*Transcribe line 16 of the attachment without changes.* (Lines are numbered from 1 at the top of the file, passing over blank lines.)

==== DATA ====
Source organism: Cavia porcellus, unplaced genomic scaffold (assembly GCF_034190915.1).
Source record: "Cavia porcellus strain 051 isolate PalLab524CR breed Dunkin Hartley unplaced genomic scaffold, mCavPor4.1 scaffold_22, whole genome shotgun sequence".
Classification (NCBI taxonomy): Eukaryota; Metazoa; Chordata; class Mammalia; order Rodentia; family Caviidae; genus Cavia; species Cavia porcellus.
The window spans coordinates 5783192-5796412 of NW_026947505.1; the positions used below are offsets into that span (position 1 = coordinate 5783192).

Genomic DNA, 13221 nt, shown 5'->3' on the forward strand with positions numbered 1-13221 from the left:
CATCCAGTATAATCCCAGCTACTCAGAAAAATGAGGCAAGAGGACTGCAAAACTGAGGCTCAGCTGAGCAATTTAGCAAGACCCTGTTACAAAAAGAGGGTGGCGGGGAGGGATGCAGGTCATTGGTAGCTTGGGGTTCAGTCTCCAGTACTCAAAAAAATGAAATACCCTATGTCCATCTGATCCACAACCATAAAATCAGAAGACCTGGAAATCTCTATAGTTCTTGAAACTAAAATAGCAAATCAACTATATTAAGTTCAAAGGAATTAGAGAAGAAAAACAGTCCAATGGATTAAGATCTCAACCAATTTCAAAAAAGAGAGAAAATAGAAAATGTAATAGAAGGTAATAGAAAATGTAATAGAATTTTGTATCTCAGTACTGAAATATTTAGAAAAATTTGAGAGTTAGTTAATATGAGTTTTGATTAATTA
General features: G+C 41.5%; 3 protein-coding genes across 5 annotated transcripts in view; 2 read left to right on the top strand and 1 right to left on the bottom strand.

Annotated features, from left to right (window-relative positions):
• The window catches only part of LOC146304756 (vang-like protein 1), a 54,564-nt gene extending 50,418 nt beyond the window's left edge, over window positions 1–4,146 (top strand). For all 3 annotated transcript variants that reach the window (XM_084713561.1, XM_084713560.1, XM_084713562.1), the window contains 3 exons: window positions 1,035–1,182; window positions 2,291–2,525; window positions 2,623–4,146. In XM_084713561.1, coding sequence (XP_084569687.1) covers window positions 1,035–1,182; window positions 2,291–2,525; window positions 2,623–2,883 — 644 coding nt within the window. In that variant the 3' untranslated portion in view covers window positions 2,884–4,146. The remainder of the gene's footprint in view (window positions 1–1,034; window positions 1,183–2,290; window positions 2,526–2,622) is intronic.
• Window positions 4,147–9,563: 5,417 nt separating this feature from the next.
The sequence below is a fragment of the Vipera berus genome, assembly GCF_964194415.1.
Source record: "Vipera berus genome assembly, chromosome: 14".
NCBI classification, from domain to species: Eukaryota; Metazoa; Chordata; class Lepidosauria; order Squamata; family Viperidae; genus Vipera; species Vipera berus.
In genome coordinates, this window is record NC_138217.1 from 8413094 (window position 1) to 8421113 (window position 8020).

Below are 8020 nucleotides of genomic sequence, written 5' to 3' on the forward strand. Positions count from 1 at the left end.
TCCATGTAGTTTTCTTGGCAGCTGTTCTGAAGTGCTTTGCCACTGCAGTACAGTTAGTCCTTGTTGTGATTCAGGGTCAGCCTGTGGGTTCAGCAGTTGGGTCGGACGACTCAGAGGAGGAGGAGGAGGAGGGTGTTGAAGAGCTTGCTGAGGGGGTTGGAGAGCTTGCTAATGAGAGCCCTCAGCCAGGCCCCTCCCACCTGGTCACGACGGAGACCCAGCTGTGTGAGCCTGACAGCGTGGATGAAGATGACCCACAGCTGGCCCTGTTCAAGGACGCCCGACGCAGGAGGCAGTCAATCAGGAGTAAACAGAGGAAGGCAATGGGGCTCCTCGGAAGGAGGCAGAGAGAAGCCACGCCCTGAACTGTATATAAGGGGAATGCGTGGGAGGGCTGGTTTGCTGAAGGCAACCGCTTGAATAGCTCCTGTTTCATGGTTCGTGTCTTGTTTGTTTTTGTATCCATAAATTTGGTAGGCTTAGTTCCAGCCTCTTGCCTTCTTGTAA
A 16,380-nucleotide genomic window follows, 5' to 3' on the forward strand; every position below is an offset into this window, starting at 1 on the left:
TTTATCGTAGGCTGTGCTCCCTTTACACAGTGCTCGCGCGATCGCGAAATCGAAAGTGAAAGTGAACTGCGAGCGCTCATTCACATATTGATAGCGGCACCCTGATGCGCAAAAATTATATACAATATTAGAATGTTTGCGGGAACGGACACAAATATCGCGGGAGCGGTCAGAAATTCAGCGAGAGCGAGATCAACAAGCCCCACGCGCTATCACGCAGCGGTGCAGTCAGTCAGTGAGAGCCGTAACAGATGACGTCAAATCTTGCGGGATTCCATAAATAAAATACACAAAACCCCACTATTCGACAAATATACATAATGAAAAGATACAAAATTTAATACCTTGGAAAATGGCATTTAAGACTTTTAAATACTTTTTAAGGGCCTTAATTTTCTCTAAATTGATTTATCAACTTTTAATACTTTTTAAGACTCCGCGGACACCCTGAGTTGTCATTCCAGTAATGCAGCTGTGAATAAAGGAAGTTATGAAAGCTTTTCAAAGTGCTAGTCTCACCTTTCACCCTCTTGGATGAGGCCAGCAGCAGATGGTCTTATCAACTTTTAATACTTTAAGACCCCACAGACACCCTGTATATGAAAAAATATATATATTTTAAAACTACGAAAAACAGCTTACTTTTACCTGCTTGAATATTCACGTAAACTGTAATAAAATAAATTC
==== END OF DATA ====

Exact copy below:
TCCATGTAGTTTTCTTGGCAGCTGTTCTGAAGTGCTTTGCCACTGCAGTACAGTTAGTCCTTGTTGTGATTCAGGGTCAGCCTGTGGGTTCAGCAGTTGGGTCGGACGACTCAGAGGAGGAGGAGGAGGAGGGTGTTGAAGAGCTTGCTGAGGGGGTTGGAGAGCTTGCTAATGAGAGCCCTCAGCCAGGCCCCTCCCACCTGGTCACGACGGAGACCCAGCTGTGTGAGCCTGACAGCGTGGATGAAGATGACCCACAGCTGGCCCTGTTCAAGGACGCCCGACGCAGGAGGCAGTCAATCAGGAGTAAACAGAGGAAGGCAATGGGGCTCCTCGGAAGGAGGCAGAGAGAAGCCACGCCCTGAACTGTATATAAGGGGAATGCGTGGGAGGGCTGGTTTGCTGAAGGCAACCGCTTGAATAGCTCCTGTTTCATGGTTCGTGTCTTGTTTGTTTTTGTATCCATAAATTTGGTAGGCTTAGTTCCAGCCTCTTGCCTTCTTGTAA